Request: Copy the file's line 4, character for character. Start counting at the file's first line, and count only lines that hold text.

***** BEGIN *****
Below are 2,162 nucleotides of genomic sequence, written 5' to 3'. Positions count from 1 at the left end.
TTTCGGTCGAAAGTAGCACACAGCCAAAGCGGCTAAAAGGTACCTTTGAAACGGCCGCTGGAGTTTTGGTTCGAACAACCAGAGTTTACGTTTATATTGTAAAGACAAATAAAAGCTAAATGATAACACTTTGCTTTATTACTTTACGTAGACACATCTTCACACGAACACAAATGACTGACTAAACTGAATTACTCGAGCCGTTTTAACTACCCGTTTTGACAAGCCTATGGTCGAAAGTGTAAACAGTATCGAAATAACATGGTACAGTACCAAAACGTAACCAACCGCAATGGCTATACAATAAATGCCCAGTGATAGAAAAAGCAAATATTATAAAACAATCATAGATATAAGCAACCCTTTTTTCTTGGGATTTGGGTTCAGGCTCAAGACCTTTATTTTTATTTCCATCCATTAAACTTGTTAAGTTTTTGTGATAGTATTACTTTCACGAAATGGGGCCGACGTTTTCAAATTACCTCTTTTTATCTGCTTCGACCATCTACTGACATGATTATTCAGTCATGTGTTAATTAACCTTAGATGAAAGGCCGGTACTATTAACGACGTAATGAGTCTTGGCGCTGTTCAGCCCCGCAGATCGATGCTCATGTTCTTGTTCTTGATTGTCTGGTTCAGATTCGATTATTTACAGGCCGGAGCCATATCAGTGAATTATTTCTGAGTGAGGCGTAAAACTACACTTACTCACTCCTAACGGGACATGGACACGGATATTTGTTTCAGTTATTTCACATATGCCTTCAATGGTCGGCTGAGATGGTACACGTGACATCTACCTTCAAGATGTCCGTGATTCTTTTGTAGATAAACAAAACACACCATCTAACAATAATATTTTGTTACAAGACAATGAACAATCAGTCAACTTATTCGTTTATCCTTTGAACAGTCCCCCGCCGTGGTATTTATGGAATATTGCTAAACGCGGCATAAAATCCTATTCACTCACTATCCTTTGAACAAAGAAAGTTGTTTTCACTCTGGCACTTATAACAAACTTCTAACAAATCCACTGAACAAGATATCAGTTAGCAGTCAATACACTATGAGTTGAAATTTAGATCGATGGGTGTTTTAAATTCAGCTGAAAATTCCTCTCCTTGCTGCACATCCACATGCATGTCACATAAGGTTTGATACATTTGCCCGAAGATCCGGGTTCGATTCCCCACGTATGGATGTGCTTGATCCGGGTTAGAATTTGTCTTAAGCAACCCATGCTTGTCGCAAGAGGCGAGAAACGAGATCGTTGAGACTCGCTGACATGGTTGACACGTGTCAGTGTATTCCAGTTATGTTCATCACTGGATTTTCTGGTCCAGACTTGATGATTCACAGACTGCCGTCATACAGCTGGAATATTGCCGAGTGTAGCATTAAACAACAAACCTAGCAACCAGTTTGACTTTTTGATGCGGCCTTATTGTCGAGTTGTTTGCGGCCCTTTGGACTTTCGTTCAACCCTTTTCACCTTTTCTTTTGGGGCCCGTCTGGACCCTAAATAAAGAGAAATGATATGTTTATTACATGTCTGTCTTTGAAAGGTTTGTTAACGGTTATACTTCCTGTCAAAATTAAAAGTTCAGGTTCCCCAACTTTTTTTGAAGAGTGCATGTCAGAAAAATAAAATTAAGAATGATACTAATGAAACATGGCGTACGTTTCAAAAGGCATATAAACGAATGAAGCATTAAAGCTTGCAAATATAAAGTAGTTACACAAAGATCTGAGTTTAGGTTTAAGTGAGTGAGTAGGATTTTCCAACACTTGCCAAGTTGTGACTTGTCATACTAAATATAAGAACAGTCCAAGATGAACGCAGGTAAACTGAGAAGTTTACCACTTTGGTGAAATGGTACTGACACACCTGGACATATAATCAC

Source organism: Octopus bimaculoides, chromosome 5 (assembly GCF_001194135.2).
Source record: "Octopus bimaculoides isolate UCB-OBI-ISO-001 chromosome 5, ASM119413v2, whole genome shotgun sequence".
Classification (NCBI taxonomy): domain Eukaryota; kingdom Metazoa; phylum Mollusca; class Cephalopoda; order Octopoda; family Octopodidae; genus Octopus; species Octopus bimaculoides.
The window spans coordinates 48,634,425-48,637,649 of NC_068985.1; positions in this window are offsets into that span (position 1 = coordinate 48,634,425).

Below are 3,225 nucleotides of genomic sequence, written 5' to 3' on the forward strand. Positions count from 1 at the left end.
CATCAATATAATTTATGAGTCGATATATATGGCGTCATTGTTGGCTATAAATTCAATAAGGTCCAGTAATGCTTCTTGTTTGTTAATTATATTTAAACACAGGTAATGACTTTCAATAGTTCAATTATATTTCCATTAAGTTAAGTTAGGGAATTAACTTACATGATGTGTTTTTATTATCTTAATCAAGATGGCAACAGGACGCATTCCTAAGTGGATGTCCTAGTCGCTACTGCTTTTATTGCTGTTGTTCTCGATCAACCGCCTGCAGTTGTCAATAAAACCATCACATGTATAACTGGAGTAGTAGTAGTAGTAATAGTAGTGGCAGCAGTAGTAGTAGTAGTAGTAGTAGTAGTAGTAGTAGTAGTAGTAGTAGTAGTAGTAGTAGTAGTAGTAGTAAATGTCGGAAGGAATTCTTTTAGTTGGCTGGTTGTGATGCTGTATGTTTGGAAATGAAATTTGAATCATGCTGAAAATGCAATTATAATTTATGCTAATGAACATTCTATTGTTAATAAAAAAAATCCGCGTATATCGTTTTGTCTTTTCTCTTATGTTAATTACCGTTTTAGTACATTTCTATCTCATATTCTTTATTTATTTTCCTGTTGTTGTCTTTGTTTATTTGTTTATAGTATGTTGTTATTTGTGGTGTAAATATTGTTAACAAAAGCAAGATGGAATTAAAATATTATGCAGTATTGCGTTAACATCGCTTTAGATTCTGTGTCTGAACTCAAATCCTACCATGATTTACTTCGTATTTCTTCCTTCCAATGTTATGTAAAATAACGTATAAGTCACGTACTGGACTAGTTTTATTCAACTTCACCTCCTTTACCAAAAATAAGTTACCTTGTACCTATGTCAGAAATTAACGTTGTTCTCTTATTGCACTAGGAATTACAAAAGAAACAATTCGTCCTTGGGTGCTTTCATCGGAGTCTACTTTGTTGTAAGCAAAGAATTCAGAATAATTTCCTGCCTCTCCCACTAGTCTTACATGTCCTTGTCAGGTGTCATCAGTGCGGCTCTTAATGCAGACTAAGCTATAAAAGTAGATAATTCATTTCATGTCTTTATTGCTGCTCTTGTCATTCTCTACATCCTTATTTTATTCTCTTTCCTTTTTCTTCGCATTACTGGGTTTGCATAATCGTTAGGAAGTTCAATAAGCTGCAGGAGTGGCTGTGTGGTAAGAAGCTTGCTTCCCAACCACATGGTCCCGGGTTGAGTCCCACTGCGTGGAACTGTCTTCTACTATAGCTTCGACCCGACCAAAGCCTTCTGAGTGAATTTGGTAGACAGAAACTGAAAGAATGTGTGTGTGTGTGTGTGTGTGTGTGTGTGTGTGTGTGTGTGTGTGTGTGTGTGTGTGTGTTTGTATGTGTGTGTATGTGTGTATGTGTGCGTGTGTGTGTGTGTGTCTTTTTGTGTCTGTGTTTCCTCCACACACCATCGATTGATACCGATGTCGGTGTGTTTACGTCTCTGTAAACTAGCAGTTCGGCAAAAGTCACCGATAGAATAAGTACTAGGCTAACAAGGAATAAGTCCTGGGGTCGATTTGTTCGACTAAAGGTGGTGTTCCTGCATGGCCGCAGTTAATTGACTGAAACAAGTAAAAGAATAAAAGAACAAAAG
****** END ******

Source record: "Octopus bimaculoides isolate UCB-OBI-ISO-001 chromosome 5, ASM119413v2, whole genome shotgun sequence".